From Mount Pleasant, Texas, USA:
Would a glucose challenged C-Peptide test be definitive in determining type 1 diabetes in my case? If so, could you describe the test procedures and how I prepare for the test (insulin dosing changes, fasting or not, etc.) Here's my background:
In March 1993, one day before my 42d birthday, I was diagnosed with diabetes. I had lost 50 pounds during the previous eight months prior to diagnosis (20 on purpose, the other 30 "on its own"). At the time of diagnosis, my blood sugar was 560 mg/dl [31.1 mmol/L] and I had all of the classic diabetes symptoms (weight loss, extreme thirst, frequent trips to the bathroom, etc.). Over the next two years, I moved quickly thru oral medications, 70/30 Humulin mix, Humalog (bolus) and Ultralente (basal) multiple daily injections (MDI) with a sliding scale to Humalog and Ultralente MDI using carbohydrate counting. Lantus was substituted for the Ultralente when it came out. Currently, I am using 26 units of Lantus once daily during the evening and +/- 30 units of Humalog (H) daily based on carbohydrate counting. For breakfast, I take one unit of Humalog per six grams of carbohydrates. For lunch, I take one unit of Humalog per nine grams of carbohydrates, And for supper, I take one unit of Humalog per seven grams of carbohydrate. My insulin sensitivity factor is 40. I have had no changes in my insulin dosing for several years. My A1cs have been in the mid- to upper-7% range. Since 1993, I have slowly gained back the weight lost prior to diagnosis (now 245 pounds at 6 feet, 2inches with a stocky, pear-shaped build). Everything else is normal (eyes, kidneys, thyroid, cholesterol, blood pressure) with no evidence of any diabetic complications. I have not had any antibody tests and I have not been officially diagnosed as type 1 (probably LADA). My endocrinologist retired several years ago and I am currently being treated by an internist. We have not seen the need to see a new endocrinologist since I'm doing so well on the current program. Although I understand that a type 1 diagnosis will have no clinical impact, as I age, I want to be able to tell other specialists, surgeons, etc., that I am a type 1 diabetic to avoid any misunderstandings because of my age and size. Is the C-Peptide test the way to go?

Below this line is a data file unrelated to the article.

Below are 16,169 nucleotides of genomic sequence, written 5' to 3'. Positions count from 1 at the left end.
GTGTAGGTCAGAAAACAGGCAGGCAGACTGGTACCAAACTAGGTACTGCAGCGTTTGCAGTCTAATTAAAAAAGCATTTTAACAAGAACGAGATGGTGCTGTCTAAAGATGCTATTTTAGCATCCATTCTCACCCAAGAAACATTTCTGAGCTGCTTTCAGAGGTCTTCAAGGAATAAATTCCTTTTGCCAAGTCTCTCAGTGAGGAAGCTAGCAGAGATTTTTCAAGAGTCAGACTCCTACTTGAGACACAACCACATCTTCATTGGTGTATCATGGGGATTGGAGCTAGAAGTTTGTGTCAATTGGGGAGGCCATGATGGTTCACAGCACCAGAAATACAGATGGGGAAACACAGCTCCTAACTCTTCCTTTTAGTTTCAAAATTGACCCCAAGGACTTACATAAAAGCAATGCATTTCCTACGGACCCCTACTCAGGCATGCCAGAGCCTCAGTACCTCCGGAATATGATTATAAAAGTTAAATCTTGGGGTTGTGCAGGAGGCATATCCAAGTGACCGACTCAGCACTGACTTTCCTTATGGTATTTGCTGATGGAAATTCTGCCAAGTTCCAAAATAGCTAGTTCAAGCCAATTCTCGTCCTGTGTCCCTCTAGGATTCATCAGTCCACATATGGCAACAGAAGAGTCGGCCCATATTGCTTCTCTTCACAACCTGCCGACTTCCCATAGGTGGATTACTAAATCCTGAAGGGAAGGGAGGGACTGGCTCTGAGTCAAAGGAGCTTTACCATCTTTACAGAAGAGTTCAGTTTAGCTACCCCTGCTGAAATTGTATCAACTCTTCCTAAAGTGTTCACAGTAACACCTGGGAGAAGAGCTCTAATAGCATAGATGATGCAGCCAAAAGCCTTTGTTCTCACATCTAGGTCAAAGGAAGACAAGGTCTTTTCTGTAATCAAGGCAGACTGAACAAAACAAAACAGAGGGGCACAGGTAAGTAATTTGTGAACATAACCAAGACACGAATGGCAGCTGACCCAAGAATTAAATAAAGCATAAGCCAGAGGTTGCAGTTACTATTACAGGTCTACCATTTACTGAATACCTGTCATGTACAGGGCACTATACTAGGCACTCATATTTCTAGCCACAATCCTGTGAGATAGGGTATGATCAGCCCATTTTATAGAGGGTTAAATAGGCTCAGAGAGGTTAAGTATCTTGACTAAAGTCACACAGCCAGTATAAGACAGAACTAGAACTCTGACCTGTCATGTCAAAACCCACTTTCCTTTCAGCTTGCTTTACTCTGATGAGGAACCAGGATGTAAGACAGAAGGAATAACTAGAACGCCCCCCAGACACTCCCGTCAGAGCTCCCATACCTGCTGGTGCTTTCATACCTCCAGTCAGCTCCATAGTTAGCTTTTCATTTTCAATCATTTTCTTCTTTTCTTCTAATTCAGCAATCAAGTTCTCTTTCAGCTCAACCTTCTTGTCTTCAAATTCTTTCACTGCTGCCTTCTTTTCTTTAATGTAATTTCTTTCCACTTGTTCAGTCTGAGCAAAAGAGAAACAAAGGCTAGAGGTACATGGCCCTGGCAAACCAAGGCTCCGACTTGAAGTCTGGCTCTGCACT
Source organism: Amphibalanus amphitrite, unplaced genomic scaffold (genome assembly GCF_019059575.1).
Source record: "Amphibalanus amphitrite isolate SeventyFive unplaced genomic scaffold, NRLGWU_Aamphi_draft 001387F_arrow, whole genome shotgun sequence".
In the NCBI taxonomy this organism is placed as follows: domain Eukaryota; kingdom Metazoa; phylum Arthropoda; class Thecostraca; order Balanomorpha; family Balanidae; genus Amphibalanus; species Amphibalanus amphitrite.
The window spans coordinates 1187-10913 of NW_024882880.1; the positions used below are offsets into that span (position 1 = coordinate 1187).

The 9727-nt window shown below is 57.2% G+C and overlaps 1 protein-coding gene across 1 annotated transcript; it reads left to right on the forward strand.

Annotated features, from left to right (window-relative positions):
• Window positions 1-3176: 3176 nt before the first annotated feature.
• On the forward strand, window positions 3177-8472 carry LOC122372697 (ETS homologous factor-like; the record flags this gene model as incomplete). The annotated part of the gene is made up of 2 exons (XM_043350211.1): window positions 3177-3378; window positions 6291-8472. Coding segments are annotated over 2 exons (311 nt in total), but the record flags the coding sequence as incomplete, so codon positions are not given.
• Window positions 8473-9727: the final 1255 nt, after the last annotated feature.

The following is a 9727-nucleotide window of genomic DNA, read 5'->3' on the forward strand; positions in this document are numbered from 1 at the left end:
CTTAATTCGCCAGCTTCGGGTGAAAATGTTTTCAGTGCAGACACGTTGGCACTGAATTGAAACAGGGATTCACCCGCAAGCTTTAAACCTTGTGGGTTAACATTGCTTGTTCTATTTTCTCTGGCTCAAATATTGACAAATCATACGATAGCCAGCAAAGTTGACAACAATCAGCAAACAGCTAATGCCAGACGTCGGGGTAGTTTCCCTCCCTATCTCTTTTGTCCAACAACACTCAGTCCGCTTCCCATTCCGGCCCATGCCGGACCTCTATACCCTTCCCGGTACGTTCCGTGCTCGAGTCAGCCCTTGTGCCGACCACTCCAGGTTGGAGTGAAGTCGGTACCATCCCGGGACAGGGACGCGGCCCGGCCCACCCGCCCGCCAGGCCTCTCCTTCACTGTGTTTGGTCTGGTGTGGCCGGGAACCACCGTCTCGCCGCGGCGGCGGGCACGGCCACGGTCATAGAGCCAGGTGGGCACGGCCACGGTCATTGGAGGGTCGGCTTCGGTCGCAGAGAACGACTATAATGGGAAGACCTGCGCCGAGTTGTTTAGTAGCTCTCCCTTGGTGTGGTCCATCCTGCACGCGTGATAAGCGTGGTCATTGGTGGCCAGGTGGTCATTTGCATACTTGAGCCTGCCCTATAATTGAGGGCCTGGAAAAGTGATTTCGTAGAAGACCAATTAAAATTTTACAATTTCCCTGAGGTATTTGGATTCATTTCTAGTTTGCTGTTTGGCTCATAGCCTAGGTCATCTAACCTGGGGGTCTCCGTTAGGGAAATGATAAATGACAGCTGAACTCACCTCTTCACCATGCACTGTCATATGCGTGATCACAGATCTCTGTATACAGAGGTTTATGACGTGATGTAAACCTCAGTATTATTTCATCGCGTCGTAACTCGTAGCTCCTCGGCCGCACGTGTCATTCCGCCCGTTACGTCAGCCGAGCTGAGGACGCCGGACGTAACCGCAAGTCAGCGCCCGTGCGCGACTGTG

I agree with you that there may be some benefit in being able to categorize your type of diabetes. For instance, you would not want a person with type 1 diabetes to go without insulin as this may increase the risk of diabetic ketoacidosis in a person with type 1 diabetes. Most of these decisions about type 1 versus type 2 diabetes are made clinically. In your situation, your physician has categorized you as having a form of type 1 diabetes, LADA. The best categorization for a practical determination is with antibodies and C-Peptide response to a meal challenge. The antibody test most people use is the anti-GAD antibody. This antibody, unlike the anti-islet cell antibody and the anti-insulin antibody, stays up at a high concentration for years after the onset of diabetes. A high test is helpful in categorizing you as type 1 diabetes, but a negative test does not totally rule it out. The other test often used is to give a mixed meal challenge, in the form of a nutritional supplement, like Sustacal. This preparation has carbohydrates, protein, and fat and is thought to be more physiologic than just glucose. A C-Peptide test is usually measured after the challenge at roughly 90 minutes. Cut-off values below which represent type 1 diabetes, or C-Peptide negative diabetes, are set by the laboratory. These challenge tests should be done fasting and without any rapid-acting insulin given. These tests are then used to categorize whether you have type 1 or type 2 diabetes.
Original posting 28 Feb 2011
Posted to Diagnosis and Symptoms
|Return to the Top of This Page|
Last Updated: Monday February 28, 2011 17:05:38
This Internet site provides information of a general nature and is designed for educational purposes only. If you have any concerns about your own health or the health of your child, you should always consult with a physician or other health care professional.
This site is published by T-1 Today, Inc. (d/b/a Children with Diabetes), a 501c3 not-for-profit organization, which is responsible for its contents. Our mission is to provide education and support to families living with type 1 diabetes.
© Children with Diabetes, Inc. 1995-2018. Comments and Feedback.